Thursday, August 24, 2017

Southern Wisconsin Regional Airport (KJVL), Janesville, Rock County, Wisconsin: Airport seeks $750,000 to replace 60-year-old hangars

JANESVILLE -- Ron Burdick has been asking for a replacement for 60-year-old airplane hangars at the Southern Wisconsin Regional Airport for five years. So far, county leaders have said no.

The latest proposal is for a $750,000 structure to replace a metal building with an asphalt floor from the 1950s.

The hangars are storage areas for small, private airplanes -- one-engine or small two-engine planes, said Airport Manager Ron Burdick.

County Administrator Josh Smith said he has not recommended a new hangar in the two budgets since he became county administrator, but it's too early to say what he might decide for the 2018 budget.

The problem is cost. Given the lease rates for plane storage, the payback on a construction loan could be upwards of 50 years, Smith said.

Burdick said any calculation of costs should include revenue from plane storage over the decades.

“How many times have they paid for themselves?” he said.

Burdick reached out to businesses that might be interested in taking over the hangar business, as has happened elsewhere, but so far: “nothing like a high degree of interest,” Smith said.

“I think it would be great if we had somebody from the private sector to do that, but we haven't found it, yet,” Smith said.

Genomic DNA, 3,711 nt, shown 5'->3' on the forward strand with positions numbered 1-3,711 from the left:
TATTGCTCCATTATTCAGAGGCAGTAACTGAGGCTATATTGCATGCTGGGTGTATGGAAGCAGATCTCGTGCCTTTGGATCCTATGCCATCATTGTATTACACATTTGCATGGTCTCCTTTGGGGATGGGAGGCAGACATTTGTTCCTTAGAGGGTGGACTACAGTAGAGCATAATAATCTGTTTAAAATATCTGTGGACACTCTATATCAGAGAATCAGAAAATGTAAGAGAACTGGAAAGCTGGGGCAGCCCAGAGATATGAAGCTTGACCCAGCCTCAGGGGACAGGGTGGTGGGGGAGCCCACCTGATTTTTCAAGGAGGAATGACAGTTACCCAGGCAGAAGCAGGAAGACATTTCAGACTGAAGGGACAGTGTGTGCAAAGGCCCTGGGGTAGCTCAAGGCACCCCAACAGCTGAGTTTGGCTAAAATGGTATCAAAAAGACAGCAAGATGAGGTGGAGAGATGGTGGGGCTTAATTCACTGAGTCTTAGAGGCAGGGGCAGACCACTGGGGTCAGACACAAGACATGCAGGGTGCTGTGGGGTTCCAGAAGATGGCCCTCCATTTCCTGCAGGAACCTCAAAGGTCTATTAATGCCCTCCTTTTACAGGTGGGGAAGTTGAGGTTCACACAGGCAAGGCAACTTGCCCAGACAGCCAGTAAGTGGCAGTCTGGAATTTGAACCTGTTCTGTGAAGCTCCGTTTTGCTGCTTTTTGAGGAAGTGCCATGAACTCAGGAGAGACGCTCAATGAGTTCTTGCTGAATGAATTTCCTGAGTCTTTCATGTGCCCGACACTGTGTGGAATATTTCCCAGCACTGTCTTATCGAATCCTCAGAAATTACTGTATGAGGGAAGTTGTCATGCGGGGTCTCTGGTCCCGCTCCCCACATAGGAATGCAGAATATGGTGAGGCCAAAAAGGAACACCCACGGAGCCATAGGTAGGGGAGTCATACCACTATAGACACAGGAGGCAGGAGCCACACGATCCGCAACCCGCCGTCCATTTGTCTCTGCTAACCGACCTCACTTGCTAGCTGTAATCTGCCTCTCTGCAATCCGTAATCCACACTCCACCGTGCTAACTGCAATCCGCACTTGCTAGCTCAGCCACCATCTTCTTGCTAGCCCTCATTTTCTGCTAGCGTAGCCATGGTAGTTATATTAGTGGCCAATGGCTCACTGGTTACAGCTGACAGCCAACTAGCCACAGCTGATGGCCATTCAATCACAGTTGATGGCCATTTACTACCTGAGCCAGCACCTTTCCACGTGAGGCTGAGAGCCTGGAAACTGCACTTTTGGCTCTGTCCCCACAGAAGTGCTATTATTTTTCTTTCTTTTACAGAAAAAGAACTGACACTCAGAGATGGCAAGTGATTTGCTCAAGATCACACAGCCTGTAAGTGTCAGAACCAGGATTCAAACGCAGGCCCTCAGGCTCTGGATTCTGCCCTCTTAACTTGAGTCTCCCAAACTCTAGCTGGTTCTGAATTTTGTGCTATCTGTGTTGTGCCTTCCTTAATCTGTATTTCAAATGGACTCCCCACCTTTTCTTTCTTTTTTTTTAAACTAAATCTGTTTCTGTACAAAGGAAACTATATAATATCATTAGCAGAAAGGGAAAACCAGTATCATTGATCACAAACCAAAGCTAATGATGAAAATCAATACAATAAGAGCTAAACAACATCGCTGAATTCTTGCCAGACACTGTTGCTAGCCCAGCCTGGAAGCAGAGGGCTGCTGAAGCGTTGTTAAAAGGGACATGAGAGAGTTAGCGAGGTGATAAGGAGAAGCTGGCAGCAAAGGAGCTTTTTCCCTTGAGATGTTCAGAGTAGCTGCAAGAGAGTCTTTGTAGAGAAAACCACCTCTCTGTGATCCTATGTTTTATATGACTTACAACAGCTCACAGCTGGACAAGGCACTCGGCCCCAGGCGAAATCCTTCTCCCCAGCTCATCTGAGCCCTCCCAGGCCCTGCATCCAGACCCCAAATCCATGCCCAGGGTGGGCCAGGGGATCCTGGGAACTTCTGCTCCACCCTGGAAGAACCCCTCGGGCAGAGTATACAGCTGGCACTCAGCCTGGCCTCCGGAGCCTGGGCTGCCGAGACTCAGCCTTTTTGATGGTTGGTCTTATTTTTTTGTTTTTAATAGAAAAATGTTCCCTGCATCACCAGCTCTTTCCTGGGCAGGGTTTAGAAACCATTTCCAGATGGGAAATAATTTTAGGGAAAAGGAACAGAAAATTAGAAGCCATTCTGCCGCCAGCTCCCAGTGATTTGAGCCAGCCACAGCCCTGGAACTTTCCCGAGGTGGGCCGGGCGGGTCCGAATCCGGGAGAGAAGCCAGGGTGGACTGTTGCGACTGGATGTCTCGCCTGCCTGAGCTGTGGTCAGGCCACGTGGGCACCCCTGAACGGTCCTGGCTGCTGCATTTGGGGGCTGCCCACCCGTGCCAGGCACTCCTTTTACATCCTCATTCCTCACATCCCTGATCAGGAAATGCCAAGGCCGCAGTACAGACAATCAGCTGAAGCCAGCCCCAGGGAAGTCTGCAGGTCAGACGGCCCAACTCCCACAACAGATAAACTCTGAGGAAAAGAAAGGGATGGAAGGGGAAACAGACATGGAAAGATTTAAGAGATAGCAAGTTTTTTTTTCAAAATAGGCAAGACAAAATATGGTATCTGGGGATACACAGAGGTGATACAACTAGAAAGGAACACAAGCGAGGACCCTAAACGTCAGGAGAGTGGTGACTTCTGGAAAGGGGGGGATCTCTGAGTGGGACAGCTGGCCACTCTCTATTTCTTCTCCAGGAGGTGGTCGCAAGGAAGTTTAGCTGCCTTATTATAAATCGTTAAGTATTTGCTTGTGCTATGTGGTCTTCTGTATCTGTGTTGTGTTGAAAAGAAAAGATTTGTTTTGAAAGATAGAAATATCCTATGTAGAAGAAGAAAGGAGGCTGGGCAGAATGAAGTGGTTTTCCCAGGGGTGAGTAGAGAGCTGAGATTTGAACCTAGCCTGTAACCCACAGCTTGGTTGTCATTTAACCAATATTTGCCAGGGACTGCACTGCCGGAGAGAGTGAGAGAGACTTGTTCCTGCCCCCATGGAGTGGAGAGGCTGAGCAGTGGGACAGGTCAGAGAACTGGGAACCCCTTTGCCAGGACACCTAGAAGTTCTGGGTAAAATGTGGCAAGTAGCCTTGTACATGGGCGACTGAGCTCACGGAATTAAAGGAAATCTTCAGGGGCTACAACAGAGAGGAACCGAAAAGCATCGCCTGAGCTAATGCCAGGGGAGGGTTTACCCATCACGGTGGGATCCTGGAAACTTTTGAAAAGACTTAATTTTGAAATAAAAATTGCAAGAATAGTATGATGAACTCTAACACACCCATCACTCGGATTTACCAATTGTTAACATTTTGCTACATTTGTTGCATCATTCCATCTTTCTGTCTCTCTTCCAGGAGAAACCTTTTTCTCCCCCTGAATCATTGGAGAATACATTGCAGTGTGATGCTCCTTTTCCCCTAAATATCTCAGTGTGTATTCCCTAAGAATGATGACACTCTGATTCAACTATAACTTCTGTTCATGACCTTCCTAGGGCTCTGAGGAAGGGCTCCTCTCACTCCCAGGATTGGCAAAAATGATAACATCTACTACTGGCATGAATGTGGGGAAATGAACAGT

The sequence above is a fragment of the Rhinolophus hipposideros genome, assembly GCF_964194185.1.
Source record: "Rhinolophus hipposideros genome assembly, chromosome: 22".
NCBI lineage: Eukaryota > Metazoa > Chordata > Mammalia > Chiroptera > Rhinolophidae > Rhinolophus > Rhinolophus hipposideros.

The hangars are called T-hangars because of the airplane-shaped spaces where eight to 10 planes are stored, Burdick said.

Burdick's plan is for a new hangar to be built to the southwest of two hangars that were built in 1980. The airport has two other hangars, built in the 1950s, and one of those would be torn down once the new hangar, with the same number of storage units, is ready.

The new hangar would have a concrete floor, heat and rest rooms. The old ones are metal sheds with asphalt floors that are crumbling, with no heat and no rest rooms, Burdick said.

Keeping the hangar temperature at 45 degrees would remove the need to preheat engines before use, Burdick said.

The old buildings are “just a metal box,” and the metal is rusting, Burdick said.

A new hangar would feature larger storage spaces because planes' wingspans have grown over the years, Burdick said.

The four 10-unit T-hangars bring in $109,800 a year when all spaces are leased, Burdick said

Current rental rates for 20 smaller units is $216 per month. Ten medium-sized units go for $230 per month, and 10 large units cost $253 per month.

Those are rates dictated by the market based on square footage, Burdick said.

The monthly rate in the proposed larger hanger would be about $307, or $3,693 a year, Burdick said.

Getting the private sector to build hangars for small planes is difficult, in part, because businesses would have a hard time recouping their investment, and they would be competing with the county's older, smaller, lower-priced units, Burdick said.

The county has discussed selling its hangars, but the income from leasing the land is considerably lower than the income from the hangar leases, Burdick said.

On the other hand, selling the hangars would reduce county maintenance costs, Burdick said.

The airport is “viewed largely as an asst by the local business community,” Smith said.

Smith noted SC Aviation, which provides private jet charters, expanded with a $37 million investment in 2015.

“It's a positive asset to the community, and with the economy improving, I think business out there improves as well,” Smith said.

At the same time, the airport has maintenance needs, including an expensive reconstruction of the runways, which probably will be needed “within the next several years,” Smith said.

If the county doesn't go for Burdick's plan when the budget is considered this fall, “then we'll get to put it on another year,” Burdick said.

Original article can be found here ➤

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